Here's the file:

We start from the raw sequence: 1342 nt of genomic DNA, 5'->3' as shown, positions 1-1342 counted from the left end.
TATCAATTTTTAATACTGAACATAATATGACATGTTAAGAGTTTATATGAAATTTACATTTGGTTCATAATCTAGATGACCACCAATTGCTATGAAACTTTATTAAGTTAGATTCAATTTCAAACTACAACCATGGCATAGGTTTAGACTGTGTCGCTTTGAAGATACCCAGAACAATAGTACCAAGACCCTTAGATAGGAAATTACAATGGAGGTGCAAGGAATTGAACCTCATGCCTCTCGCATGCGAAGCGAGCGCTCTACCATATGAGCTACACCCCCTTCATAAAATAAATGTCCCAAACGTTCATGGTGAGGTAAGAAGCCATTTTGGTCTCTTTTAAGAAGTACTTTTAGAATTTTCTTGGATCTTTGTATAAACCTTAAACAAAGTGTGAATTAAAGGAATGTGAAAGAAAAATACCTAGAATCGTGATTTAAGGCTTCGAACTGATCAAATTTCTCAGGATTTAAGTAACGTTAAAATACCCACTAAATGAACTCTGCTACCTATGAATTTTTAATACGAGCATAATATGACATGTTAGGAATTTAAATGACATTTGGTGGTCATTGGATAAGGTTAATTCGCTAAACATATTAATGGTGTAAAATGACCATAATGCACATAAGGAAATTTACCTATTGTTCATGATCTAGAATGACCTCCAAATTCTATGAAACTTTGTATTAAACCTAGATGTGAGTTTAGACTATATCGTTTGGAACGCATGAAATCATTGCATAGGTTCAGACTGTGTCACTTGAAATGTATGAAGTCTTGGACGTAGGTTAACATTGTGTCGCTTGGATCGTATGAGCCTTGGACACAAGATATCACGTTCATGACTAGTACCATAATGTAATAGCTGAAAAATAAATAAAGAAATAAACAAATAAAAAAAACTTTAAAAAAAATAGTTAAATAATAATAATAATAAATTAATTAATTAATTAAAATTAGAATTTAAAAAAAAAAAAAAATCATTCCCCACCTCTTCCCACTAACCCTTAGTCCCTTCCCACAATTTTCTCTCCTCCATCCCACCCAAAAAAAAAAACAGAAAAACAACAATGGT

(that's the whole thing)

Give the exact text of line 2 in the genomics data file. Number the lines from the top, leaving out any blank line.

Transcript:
TATCAATTTTTAATACTGAACATAATATGACATGTTAAGAGTTTATATGAAATTTACATTTGGTTCATAATCTAGATGACCACCAATTGCTATGAAACTTTATTAAGTTAGATTCAATTTCAAACTACAACCATGGCATAGGTTTAGACTGTGTCGCTTTGAAGATACCCAGAACAATAGTACCAAGACCCTTAGATAGGAAATTACAATGGAGGTGCAAGGAATTGAACCTCATGCCTCTCGCATGCGAAGCGAGCGCTCTACCATATGAGCTACACCCCCTTCATAAAATAAATGTCCCAAACGTTCATGGTGAGGTAAGAAGCCATTTTGGTCTCTTTTAAGAAGTACTTTTAGAATTTTCTTGGATCTTTGTATAAACCTTAAACAAAGTGTGAATTAAAGGAATGTGAAAGAAAAATACCTAGAATCGTGATTTAAGGCTTCGAACTGATCAAATTTCTCAGGATTTAAGTAACGTTAAAATACCCACTAAATGAACTCTGCTACCTATGAATTTTTAATACGAGCATAATATGACATGTTAGGAATTTAAATGACATTTGGTGGTCATTGGATAAGGTTAATTCGCTAAACATATTAATGGTGTAAAATGACCATAATGCACATAAGGAAATTTACCTATTGTTCATGATCTAGAATGACCTCCAAATTCTATGAAACTTTGTATTAAACCTAGATGTGAGTTTAGACTATATCGTTTGGAACGCATGAAATCATTGCATAGGTTCAGACTGTGTCACTTGAAATGTATGAAGTCTTGGACGTAGGTTAACATTGTGTCGCTTGGATCGTATGAGCCTTGGACACAAGATATCACGTTCATGACTAGTACCATAATGTAATAGCTGAAAAATAAATAAAGAAATAAACAAATAAAAAAAACTTTAAAAAAAATAGTTAAATAATAATAATAATAAATTAATTAATTAATTAAAATTAGAATTTAAAAAAAAAAAAAAATCATTCCCCACCTCTTCCCACTAACCCTTAGTCCCTTCCCACAATTTTCTCTCCTCCATCCCACCCAAAAAAAAAAACAGAAAAACAACAATGGT